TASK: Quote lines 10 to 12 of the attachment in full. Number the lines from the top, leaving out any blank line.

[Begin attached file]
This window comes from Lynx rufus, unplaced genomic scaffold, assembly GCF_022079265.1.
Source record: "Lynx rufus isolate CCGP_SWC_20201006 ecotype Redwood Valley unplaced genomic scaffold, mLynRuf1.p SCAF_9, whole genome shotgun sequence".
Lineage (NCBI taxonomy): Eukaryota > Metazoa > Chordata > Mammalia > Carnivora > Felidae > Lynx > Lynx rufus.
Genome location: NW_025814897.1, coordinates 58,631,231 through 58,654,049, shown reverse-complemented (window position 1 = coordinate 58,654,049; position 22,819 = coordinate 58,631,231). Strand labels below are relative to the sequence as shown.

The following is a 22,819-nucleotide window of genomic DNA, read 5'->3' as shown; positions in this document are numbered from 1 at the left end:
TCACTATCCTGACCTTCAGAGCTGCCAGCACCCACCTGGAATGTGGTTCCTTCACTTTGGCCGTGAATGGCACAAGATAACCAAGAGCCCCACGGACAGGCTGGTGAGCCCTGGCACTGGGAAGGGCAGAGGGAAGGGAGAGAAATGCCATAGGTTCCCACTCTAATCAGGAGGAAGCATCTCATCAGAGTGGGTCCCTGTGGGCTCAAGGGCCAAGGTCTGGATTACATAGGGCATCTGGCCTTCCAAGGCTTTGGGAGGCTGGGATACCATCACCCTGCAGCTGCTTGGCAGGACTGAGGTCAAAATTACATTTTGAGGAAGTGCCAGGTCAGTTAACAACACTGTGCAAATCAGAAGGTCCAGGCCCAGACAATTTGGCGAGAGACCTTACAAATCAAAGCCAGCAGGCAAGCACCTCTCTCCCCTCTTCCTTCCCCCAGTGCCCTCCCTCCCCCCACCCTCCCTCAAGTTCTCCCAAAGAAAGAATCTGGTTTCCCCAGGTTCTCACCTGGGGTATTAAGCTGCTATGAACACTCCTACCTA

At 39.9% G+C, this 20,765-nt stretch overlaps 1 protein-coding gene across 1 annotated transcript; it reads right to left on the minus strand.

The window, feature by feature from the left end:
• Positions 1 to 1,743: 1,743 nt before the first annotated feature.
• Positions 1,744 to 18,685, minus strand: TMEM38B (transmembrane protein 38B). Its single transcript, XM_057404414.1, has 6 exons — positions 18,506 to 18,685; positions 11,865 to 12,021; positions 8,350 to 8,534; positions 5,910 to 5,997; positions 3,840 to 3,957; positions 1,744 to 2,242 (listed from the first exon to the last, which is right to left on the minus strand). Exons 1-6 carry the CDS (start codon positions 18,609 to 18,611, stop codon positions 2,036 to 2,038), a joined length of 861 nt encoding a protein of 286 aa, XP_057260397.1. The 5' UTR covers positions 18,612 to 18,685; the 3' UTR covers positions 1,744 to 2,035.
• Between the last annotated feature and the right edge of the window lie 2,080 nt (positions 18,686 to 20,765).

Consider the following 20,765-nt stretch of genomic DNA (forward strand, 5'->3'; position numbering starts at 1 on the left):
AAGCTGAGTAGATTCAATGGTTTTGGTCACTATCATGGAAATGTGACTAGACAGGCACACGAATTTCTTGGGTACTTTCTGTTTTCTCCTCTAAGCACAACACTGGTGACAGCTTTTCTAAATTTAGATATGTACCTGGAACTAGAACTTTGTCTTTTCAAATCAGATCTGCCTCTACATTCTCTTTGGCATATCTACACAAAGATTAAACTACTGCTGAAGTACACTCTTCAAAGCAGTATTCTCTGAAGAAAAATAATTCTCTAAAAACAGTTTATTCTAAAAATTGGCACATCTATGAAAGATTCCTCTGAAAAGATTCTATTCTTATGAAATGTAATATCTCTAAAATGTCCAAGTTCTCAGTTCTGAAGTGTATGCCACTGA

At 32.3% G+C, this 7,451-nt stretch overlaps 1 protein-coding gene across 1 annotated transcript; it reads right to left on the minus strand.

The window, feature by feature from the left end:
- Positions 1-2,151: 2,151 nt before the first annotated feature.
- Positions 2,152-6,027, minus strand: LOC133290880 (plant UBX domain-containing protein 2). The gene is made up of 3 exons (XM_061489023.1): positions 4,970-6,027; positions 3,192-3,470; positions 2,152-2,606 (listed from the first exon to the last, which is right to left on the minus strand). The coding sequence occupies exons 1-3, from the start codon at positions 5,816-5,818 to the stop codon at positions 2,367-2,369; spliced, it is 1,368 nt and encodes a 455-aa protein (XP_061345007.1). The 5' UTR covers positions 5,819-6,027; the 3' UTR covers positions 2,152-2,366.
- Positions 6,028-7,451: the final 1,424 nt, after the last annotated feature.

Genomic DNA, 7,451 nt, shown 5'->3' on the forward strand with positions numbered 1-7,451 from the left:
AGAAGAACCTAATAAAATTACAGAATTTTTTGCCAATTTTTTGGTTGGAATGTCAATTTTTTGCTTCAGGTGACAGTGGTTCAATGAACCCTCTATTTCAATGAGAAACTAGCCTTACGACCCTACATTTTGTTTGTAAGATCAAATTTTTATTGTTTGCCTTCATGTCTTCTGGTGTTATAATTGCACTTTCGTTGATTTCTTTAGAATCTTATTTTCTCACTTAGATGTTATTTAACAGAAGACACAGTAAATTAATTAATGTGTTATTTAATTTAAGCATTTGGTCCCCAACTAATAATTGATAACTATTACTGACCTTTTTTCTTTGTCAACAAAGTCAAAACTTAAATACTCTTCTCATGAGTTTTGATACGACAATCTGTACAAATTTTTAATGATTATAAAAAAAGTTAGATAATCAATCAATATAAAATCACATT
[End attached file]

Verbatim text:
• Positions 1,744 to 18,685, minus strand: TMEM38B (transmembrane protein 38B). Its single transcript, XM_057404414.1, has 6 exons — positions 18,506 to 18,685; positions 11,865 to 12,021; positions 8,350 to 8,534; positions 5,910 to 5,997; positions 3,840 to 3,957; positions 1,744 to 2,242 (listed from the first exon to the last, which is right to left on the minus strand). Exons 1-6 carry the CDS (start codon positions 18,609 to 18,611, stop codon positions 2,036 to 2,038), a joined length of 861 nt encoding a protein of 286 aa, XP_057260397.1. The 5' UTR covers positions 18,612 to 18,685; the 3' UTR covers positions 1,744 to 2,035.
• Between the last annotated feature and the right edge of the window lie 2,080 nt (positions 18,686 to 20,765).

Consider the following 20,765-nt stretch of genomic DNA (forward strand, 5'->3'; position numbering starts at 1 on the left):